Stop them going missing

Isabella Kaminski

Children's charities and the government urge schools to keep closer eye on vulnerable pupils

Schools need to become more accountable for pupils who go missing without trace every year, children's groups warned this week.

Fears are growing that children vanishing from school rolls in Wales could be forced into prostitution, arranged marriages, domestic labour or begging.

Campaigners say teachers need to keep better records and be more vigilant of "at risk" pupils with high rates of absenteeism.

The warning comes as an Assembly committee investigating the trafficking of women and children in Wales meets for the first time.

Chair Joyce Watson, Labour AM for Mid and West Wales, said schools had a duty to monitor pupils more closely. "The extent of child trafficking in Wales is unknown," she said. "But some children end up in care for 48 or 72 hours before disappearing.

"We need a system for monitoring children missing from school."

The group's work will help bring Wales into line with the Council of Europe's Convention of Action against Trafficking of Human Beings which the Westminster government is set to ratify in December.

Jane Hutt, Wales's education minister, is to work with the committee. Cardiff has also become the first local authority in Wales to issue multi-agency protocols on child trafficking.

Issued through the Cardiff local safeguarding children board, they maintain that schools must have better monitoring systems.

Figures released by a Home Office select committee earlier this month revealed that at least 2,000 pupils were unaccounted for in England last year.

It was thought a large proportion of these were girls removed from education and forced into marriages overseas. The number of young British Asians coerced into marrying abroad could be as high as 3,000 a year - 10 times the official estimates.

The proportion of ethnic minority pupils in Wales has risen by around 20 per cent over the past three years, increasing fears for girls forced into arranged marriages.

Simon Jones, policy and public affairs manager for children's charity the NSPCC Cymru, said schools have a key role in identifying and safeguarding trafficked children who have been abused, and who often miss out on an education.

"Education professionals and non-teaching staff often see children more than any other agencies, and can spot when a young person is worried about a situation," he said. "We have to be aware that not all these young people will be in school."

David Evans, NUT Cymru secretary, said schools were already following the relevant protocols and that all agencies have a role to play.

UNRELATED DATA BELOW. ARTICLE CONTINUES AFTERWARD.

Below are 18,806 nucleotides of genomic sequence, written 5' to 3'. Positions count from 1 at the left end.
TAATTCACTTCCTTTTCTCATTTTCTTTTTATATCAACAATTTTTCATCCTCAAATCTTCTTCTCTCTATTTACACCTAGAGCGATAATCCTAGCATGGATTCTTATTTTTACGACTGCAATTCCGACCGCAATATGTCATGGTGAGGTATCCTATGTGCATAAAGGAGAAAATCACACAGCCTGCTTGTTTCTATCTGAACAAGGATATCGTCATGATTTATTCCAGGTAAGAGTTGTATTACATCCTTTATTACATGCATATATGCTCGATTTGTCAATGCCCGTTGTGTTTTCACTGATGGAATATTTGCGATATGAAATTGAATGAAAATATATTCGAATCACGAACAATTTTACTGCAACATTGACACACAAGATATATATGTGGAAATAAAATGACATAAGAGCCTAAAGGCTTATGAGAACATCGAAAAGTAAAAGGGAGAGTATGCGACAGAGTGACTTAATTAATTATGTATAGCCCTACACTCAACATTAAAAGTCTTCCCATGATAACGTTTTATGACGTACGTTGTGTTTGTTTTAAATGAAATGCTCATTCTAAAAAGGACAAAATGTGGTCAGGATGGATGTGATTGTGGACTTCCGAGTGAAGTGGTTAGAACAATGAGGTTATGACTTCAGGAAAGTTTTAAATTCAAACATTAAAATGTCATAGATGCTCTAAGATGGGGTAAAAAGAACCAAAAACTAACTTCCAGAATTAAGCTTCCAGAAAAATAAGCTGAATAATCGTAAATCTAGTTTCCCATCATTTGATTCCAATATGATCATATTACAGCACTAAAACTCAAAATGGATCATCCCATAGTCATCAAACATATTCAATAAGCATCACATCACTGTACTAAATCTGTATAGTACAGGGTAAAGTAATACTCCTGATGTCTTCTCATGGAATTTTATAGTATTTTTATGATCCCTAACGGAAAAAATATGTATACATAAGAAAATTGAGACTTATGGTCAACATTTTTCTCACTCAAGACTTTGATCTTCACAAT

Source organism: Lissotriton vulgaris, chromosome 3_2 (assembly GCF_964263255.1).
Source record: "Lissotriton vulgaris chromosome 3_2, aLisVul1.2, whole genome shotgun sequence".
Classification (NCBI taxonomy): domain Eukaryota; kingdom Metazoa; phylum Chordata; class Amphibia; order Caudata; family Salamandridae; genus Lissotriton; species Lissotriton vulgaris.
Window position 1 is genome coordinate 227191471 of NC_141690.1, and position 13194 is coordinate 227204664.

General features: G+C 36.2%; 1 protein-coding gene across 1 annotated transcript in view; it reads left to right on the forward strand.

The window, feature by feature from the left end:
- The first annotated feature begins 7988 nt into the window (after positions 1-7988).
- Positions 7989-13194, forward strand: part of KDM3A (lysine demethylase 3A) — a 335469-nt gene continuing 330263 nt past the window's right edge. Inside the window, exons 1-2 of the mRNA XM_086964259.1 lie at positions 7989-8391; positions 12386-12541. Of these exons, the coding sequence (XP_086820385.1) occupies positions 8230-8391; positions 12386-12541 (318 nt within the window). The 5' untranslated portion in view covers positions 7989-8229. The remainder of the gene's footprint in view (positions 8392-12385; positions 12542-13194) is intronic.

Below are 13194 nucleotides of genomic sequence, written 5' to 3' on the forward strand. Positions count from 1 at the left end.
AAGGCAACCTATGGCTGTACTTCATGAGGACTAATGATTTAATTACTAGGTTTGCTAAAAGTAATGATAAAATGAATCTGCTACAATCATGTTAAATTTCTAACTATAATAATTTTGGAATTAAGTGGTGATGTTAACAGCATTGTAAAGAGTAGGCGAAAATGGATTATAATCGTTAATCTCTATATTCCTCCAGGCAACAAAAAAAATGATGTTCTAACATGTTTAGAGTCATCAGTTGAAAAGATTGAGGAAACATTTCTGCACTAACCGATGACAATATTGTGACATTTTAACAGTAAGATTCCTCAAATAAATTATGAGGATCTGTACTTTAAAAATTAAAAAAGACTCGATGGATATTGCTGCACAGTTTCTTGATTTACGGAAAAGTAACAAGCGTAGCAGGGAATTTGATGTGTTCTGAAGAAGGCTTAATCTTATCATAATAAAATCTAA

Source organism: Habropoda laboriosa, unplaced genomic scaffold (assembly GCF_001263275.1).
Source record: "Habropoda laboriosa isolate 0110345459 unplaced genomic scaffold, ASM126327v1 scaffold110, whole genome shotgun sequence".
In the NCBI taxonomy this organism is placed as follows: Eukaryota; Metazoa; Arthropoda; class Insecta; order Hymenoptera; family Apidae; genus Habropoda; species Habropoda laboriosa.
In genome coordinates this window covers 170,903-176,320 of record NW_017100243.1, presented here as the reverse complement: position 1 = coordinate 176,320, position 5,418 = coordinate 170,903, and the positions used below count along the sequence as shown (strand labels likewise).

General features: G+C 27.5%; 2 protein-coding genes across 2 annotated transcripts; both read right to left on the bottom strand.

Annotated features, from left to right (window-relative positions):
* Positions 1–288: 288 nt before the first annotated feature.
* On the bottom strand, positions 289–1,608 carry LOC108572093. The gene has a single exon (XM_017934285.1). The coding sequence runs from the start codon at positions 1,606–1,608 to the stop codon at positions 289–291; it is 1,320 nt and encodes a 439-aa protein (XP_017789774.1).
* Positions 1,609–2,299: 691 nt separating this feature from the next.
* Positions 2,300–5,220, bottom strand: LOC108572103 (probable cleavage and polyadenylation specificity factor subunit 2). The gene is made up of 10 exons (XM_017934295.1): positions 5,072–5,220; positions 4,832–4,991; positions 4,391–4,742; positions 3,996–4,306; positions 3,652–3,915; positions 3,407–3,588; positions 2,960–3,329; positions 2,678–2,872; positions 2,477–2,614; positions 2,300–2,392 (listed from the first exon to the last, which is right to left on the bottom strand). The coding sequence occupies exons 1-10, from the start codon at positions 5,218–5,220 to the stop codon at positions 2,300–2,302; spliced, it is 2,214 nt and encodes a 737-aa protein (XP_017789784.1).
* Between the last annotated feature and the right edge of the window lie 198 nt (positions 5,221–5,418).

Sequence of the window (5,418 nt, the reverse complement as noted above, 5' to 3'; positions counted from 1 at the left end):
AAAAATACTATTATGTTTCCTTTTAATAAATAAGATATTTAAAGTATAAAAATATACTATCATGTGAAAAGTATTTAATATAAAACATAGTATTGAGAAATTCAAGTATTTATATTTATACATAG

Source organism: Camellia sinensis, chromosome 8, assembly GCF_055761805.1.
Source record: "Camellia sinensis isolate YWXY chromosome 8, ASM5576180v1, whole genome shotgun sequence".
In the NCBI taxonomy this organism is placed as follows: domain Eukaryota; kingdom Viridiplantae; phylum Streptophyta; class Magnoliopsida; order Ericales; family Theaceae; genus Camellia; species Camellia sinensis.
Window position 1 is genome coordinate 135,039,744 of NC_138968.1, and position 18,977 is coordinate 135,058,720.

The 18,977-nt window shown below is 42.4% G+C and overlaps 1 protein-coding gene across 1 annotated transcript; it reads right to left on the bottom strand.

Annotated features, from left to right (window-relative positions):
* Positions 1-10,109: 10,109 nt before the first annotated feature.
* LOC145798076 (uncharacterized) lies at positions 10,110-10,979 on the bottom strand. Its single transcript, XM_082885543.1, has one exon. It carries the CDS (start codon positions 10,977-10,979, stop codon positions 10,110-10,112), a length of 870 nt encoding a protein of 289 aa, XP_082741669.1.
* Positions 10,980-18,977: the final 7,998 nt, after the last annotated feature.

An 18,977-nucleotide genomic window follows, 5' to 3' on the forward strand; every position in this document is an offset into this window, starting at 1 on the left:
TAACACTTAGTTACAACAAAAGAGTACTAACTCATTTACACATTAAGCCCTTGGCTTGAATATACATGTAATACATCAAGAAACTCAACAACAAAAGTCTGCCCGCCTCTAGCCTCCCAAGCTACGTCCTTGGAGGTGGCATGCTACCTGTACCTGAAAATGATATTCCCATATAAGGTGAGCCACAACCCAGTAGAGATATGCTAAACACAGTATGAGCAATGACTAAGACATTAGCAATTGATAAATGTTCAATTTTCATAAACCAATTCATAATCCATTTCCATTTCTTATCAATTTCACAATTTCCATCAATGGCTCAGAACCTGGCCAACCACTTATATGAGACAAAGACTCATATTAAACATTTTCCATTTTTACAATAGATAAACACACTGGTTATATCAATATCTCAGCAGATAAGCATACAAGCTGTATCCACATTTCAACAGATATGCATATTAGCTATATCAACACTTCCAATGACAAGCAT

"Teachers who see that children are not attending school, or are in danger of dropping out, already have a system for appropriate referrals," he said. "I can't see what additional measures could be put in place. "The matter is then out of the school's hands and with social services and the police."

According to a recent report by the Child Exploitation and Online Protection Centre (CEOP) on trafficking, most young victims are aged between 14 and 17.

But recent research by the children's rights organisation Epcat found UK authorities were overestimating the ages of children illegally brought into the country, leaving some minors without access to housing or schooling.

Mr Jones said co-operation between schools, social services, immigration authorities and other agencies is essential to help children who may have been trafficked.

However, the CEOP also found that more than half of the 330 children trafficked into the UK in 2005-6 vanished from care. Welfare groups believe the figures are gross underestimates.

The evidence for trafficking in Wales is mostly anecdotal, but research by Amnesty International found that the trade persists, both in cities and small communities.

The Assembly government has issued draft guidance for child agencies to recognise trafficked children. Signs include physical abuse, increased sexual behaviour or language, frequent absenteeism, not being enrolled with a GP, or girls being driven around by an older male or "boyfriend".

The Assembly government found evidence that traffickers register children at school for short periods before moving to other towns in Wales or outside the UK.

Trafficking often occurs near ports. Ireland is seen as a growing sea route for children brought into Wales illegally.

Leader, page 28.

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Isabella Kaminski

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